My mom has an 80-pound collie named Teko who’s basically a small horse. When I was home from college on Christmas break one year, Teko knocked the olive oil my mom had set out on the kitchen counter onto the floor and ate all of it. We were out shopping and didn’t find the mess until a few hours later. When we realized what had happened, my mom tried to scold the dog and ended up scolding my sister and me instead—we couldn’t stop laughing because the dog was just staring at my mom and smacking his lips, totally unfazed by her anger.
According the American Society for the Prevention of Cruelty to Animals, an estimated 6.5 million dogs and cats end up in the shelter system every year. Though nearly half are adopted, some 1.5 million are euthanized due to illness or lack of space.
Lynn Serri has seen too many animals surrendered to a shelter because their owners no longer can afford to feed them. The former volunteer for the county dog pound already had been helping multiple families by sharing her dogs’ food with them, but she was in search of a solution that could help pet owners across Stark County.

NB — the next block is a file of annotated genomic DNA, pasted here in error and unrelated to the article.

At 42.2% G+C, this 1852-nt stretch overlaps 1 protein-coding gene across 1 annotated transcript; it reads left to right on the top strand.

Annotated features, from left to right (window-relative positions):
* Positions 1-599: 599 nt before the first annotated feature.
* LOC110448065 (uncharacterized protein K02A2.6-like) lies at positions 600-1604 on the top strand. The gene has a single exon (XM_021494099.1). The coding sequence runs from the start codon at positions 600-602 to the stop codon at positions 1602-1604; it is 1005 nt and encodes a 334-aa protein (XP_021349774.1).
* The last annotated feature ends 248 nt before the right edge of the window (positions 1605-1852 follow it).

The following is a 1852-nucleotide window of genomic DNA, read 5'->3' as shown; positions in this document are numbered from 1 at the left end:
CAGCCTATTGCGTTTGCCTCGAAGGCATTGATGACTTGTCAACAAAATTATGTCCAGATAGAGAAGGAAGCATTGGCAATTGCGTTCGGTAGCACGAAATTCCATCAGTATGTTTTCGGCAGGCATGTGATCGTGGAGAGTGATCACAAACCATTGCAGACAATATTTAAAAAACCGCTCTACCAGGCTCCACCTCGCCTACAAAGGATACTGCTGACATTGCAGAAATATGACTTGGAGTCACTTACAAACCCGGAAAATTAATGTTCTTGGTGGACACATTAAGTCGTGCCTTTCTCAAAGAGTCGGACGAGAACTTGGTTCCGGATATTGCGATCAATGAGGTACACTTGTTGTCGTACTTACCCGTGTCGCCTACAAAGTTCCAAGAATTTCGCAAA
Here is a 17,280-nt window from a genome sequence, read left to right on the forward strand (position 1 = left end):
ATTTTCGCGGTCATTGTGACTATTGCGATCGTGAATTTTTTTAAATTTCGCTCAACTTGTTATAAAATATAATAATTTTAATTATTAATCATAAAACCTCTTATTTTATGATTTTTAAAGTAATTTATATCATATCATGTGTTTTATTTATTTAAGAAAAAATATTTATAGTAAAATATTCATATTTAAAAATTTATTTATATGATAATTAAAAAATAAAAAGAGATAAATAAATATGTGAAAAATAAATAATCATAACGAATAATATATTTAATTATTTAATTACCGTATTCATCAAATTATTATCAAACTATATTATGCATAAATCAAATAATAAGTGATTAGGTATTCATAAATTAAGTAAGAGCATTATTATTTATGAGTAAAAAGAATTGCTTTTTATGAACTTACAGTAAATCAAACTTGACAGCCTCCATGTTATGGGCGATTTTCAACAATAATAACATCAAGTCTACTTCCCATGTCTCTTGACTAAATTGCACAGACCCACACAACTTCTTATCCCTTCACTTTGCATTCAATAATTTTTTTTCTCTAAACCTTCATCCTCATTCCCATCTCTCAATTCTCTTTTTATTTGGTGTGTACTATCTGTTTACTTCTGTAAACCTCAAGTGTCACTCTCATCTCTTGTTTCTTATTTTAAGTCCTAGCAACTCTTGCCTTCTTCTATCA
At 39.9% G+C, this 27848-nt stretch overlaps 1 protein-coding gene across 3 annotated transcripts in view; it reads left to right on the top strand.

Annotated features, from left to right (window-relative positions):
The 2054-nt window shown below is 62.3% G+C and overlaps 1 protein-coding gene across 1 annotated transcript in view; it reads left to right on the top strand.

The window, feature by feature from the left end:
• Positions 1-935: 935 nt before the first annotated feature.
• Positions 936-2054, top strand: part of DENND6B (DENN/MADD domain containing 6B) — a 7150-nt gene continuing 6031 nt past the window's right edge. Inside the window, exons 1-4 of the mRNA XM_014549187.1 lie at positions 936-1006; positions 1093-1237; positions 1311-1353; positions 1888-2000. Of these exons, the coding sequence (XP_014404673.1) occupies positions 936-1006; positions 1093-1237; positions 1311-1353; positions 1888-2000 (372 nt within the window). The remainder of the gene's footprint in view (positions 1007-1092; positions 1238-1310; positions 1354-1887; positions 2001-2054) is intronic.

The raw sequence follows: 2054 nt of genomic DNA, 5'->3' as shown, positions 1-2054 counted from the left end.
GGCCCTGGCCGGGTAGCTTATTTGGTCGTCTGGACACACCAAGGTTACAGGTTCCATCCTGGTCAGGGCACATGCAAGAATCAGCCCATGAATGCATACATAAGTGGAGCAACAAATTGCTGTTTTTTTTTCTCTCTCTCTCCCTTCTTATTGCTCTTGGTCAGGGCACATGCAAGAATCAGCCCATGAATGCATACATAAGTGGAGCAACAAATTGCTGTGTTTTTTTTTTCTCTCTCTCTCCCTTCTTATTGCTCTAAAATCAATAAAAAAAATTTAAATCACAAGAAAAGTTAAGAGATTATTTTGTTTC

Perhaps the most satisfying words that can be said about a new pet is, “It’s a rescue.” Renewing a life in the canine or feline world is a project well worth undertaking. Both the families who adopt such pets and their new best friends almost always emerge better from the experience.
If you have to leave you pet behind when you take a trip, it’s important to secure a place where he or she will feel comfortable. Here is a list of some local kennels: Sugarbush Kennels, 1300 Applegrove St. NE, Plain Township. Features indoor and protected outdoor kennel runs; bedtime snacks, optional services (grooming, tooth brushing, specialized care for older dogs, etc.). Pickup service also is available.
Growing up, I didn’t have a pet. I was desperate to have a golden retriever. I imagined myself playing with said golden retriever, telling him all of my secrets and curling up at night with him. I dreamed of the day I had my own place so I could have a golden retriever.
Life lessons, responsibility and sportsmanship are only a few of the things that youngsters walk away with from a lacrosse field when they play for Lacrosse On 3, a nonprofit organization that enables underprivileged youth in Stark County to play the game.